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Brennan Blackstone

Technology Terms and Standards

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Technology Terms

Facebook

Facebook is a free-access social networking website that allows individuals to reconnect with old friends, as well as, meet new people. 

 Hypertext Markup Language

Hypertext Markup Language is the main markup language for web pages that people use to develop hypertext electronic documents.  Hypertext is a database format where information related to that on a display can be accessed directly from the display (Webster, 1997, p. 571).

Random Access Memory (RAM)

RAM is a computers memory that provides the main internal memory space for your computer to read and write data to be accessed by the CPU (central processing unit). When people refer to a computer's memory, they usually mean its RAM (Webster, p. 967).

 USB Drive (flash drive)  

According to Sharp, USB is a flash memory card that plugs into the computer users USB port. Flash drives are a convenient way to transport information from one computer to another (Sharp, 2005, p. 462).

Uniform Resource Locator (URL)

According to Sharp, the URL is a site address on the World Wide Web.  To locate something on the web, the URL is what is typed in to locate that information (Sharp, p. 462).

Visual Aids

Visual aids are an instructional device (chart, map, model) that appeals to vision (Webster, p.1321).

Web Page

According to Sharp, an HTML is document that displays information on the World Wide Web (Sharp, p. 463).

 

 Bibliography

Eldon, Eric. (2008). Retrieved March 21, 2009, 2008 Growth Puts Facebook In Better Position to Make Mone. VentureBeat. http://venturebeat.com/2008/12/18/2008-growth-puts-facebook-in-better-position-to-make-money. 

Sharp, V. (2005).  Computer Education for Teachers: Integrating Technology into Classroom Teaching 5th Edition.  New York:  McGraw Hill Companies.

Webster, M.  (1997). Merriam Webster’s Collegiate Dictionary (10th ed.).  Springfield, Massachusetts: Merriam Webster Incorporated.

 

Program of Studies – Technology – Primary

Technology use in the 21st century has become a vital component of all aspects of life. For students in Kentucky to be contributing citizens, they must receive an education that incorporates technology literacy at all levels. Technology literacy is the ability of students to responsibly use appropriate technology to communicate, solve problems, and access, manage, integrate, evaluate, and create information to improve learning in all subject areas and to acquire lifelong knowledge and skills in the 21st century. The Technology Program of Studies provides a framework for integrating technology into all content areas. It reflects the basic skills required for each student to be competitive in the global economy.

For students to gain the technology competencies, it is essential that they have access to technology during the school day in all grade levels. Instruction should provide opportunities for students to gain and demonstrate technology skills that build primary through grade 12.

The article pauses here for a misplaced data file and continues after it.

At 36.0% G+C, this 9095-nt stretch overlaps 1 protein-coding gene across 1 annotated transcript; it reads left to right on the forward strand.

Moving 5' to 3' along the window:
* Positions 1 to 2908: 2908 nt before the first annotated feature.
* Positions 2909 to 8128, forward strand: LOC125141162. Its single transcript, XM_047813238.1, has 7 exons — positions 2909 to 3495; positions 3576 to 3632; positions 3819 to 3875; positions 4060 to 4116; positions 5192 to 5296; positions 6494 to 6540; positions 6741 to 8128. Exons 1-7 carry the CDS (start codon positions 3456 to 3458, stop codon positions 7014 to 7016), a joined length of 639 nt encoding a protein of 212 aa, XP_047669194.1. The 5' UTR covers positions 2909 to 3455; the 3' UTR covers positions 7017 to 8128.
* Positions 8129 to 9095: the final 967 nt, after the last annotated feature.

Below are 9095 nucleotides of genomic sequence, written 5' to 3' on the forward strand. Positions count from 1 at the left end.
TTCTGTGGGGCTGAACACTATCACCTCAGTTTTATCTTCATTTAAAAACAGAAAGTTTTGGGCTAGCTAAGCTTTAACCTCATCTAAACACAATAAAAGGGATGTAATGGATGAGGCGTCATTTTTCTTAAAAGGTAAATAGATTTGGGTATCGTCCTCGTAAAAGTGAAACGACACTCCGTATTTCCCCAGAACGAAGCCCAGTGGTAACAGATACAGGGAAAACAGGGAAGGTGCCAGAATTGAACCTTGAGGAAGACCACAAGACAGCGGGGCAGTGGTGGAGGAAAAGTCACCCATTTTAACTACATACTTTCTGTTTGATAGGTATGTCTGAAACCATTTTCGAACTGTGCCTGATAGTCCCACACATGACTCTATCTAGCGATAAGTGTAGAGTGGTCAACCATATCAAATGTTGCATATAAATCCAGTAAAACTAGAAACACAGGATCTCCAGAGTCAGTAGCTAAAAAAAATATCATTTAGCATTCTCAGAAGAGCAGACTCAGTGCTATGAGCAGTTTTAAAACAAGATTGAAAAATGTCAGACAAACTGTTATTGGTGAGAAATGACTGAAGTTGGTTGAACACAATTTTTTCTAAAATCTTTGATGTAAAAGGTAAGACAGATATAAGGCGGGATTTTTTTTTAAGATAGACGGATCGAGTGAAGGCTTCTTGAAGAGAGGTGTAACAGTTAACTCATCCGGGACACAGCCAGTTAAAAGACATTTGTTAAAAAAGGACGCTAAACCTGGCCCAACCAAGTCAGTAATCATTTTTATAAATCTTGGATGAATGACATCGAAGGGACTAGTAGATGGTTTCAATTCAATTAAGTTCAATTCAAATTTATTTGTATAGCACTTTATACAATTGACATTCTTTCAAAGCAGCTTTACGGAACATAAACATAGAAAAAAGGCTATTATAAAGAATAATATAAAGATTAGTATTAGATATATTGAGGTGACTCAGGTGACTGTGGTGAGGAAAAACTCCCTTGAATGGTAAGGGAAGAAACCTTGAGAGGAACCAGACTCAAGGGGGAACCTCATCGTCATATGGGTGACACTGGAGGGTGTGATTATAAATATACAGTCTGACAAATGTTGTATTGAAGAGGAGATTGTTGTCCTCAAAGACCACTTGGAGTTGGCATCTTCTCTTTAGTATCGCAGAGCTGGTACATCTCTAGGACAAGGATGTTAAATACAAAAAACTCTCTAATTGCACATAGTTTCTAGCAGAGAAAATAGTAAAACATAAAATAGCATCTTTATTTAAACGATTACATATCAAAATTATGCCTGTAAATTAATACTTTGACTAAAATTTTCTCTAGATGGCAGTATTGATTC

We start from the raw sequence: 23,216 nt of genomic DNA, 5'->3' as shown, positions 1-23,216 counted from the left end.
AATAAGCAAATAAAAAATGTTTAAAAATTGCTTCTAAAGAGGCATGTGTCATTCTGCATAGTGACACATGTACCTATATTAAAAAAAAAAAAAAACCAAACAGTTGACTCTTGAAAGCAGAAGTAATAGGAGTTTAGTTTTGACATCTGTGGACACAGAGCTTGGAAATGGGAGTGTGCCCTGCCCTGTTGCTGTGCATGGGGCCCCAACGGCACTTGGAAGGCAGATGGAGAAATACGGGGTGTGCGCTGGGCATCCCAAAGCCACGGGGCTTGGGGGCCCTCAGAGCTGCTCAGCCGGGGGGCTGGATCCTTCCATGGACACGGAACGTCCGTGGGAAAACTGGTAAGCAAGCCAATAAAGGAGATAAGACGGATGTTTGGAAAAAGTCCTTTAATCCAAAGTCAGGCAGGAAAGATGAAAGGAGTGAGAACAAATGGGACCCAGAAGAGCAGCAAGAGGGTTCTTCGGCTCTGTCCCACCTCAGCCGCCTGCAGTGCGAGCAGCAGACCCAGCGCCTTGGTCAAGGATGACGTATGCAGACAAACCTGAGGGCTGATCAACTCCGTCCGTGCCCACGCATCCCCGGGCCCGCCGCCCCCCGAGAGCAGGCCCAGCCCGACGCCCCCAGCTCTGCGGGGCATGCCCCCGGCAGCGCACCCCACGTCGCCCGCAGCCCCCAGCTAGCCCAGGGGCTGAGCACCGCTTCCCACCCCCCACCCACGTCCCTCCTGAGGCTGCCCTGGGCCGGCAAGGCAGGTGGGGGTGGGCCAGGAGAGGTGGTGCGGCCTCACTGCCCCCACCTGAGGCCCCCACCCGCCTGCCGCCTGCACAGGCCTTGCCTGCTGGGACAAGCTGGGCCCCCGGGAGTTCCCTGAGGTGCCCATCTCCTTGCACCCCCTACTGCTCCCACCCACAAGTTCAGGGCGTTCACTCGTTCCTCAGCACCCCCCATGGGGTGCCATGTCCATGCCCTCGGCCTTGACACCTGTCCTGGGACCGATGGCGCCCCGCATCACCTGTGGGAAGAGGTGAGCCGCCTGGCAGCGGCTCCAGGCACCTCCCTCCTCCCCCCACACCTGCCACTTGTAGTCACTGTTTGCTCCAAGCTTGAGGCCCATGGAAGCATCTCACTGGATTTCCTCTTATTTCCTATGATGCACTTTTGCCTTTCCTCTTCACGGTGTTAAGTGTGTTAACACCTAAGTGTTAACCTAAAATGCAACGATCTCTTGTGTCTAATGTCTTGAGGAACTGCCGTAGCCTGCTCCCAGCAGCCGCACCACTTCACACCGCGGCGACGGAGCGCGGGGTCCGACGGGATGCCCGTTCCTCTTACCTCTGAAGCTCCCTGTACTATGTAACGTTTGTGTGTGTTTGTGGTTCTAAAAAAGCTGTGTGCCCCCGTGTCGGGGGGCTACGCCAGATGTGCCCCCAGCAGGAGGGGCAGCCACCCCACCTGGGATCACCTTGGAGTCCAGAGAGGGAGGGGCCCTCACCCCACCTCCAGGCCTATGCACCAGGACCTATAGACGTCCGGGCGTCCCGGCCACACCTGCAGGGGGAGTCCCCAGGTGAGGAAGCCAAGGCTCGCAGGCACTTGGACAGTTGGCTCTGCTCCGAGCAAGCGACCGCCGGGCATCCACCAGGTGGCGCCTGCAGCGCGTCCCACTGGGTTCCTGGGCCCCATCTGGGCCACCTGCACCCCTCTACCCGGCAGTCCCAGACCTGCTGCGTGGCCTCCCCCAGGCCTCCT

The technology content standards should be integrated into each curricular discipline. The purpose of integrating technology is to help students make useful connections between what they learn in each content area and the real world. Technology knowledge, concepts and skills should be interwoven into lessons or units and taught in partnership with other content areas. Technology lends itself to curriculum integration and team teaching. Technology can enhance learning for all students, and for some it is essential for access to learning.

The technology content standards are organized by grade spans: primary, intermediate, middle, and high. The technology program of studies at the primary level includes beginning competencies related to technology literacy. Students are involved in the use of technology for communicating and collaborating with others and in developing ideas and opinions. Students interact with developmentally appropriate applications (e.g., interactive books, graphic organizers, reading and writing assistants, mathematical and scientific tools). Through this experience, students gain a positive view of technology as tools for learning.

The technology content standards at the primary grade span are directly aligned with Kentucky's Academic Expectations. Technology standards are organized around three Big Ideas that are important to the discipline of technology. The three Big Ideas in technology are:1) Information, Communication and Productivity; 2) Safety and Ethical/Social Issues; and3) Research, Inquiry/Problem-Solving and Innovation. The Big Ideas are conceptual organizers for technology. Each grade level span ensures students have multiple opportunities throughout their school careers to develop skills and concepts linked to the Big Ideas.

Under each Big Idea are statements of Enduring Knowledge/Understandings that represent overarching generalizations linked to the Big Ideas of Technology. The understandingsr epresent the desired results--what learning will focus upon and what knowledge students will be able to explain or apply. Understandings can be used to frame development of units of study and lesson plans.

Skills and Concepts describe ways that students demonstrate their learning and are specific to each grade level span. The skills and concepts for technology are fundamental to technology literacy, safe use and inquiry.